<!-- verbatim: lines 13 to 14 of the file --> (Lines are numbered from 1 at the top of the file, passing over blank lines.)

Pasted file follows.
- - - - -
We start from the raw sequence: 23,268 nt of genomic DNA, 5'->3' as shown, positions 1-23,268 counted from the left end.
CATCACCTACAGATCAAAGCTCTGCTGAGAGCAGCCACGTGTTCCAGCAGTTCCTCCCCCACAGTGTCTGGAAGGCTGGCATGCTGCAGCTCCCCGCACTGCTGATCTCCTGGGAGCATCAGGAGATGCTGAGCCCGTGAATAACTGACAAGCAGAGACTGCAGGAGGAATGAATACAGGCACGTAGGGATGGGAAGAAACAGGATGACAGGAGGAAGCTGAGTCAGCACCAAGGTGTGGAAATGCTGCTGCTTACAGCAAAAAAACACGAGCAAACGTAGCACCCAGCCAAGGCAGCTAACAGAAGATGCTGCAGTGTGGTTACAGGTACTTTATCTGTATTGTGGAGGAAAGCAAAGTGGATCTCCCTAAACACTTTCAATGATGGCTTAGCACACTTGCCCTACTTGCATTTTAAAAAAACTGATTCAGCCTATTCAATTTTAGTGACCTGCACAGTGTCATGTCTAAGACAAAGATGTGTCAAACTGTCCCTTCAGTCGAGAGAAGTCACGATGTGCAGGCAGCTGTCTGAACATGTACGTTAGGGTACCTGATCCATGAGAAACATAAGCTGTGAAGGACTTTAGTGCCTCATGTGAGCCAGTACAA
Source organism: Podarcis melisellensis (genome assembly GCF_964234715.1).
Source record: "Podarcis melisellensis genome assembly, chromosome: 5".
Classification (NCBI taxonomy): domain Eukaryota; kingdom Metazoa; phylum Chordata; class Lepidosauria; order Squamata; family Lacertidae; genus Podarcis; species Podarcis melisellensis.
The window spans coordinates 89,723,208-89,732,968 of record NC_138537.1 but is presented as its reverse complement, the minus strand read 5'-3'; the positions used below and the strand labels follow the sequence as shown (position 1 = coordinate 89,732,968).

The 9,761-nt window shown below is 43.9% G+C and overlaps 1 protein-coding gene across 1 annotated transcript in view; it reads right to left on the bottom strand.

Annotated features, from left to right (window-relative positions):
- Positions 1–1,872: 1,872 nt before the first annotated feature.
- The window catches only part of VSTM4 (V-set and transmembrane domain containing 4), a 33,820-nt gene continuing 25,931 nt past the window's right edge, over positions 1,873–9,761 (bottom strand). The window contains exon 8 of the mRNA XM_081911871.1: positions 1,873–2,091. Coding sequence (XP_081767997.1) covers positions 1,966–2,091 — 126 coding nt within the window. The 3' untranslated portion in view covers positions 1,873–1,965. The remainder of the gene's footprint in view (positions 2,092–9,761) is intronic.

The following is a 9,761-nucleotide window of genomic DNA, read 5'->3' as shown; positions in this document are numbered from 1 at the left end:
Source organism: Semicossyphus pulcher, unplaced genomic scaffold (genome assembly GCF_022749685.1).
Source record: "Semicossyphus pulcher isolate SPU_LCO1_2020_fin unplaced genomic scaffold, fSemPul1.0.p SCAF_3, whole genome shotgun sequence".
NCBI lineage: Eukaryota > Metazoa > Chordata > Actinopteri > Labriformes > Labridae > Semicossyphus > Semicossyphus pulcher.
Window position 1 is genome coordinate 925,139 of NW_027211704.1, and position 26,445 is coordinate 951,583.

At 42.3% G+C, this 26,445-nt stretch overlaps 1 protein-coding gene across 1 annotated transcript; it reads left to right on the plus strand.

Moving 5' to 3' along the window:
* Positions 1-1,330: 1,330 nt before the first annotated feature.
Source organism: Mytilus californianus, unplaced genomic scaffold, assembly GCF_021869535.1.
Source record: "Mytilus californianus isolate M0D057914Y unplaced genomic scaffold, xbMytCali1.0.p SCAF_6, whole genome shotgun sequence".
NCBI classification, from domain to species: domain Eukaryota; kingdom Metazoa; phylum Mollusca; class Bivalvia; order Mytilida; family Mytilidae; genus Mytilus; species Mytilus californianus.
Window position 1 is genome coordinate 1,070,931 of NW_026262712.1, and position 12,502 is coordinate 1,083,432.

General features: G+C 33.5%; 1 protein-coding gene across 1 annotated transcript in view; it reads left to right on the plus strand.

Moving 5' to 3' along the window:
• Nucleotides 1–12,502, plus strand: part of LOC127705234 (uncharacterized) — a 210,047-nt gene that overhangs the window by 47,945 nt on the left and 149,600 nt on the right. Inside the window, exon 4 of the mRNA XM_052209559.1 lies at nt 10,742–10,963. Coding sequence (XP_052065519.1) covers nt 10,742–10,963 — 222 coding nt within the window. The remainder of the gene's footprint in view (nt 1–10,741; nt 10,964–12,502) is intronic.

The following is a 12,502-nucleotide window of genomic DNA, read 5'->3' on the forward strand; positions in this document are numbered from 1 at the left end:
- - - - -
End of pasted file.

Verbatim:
Source record: "Semicossyphus pulcher isolate SPU_LCO1_2020_fin unplaced genomic scaffold, fSemPul1.0.p SCAF_3, whole genome shotgun sequence".
NCBI lineage: Eukaryota > Metazoa > Chordata > Actinopteri > Labriformes > Labridae > Semicossyphus > Semicossyphus pulcher.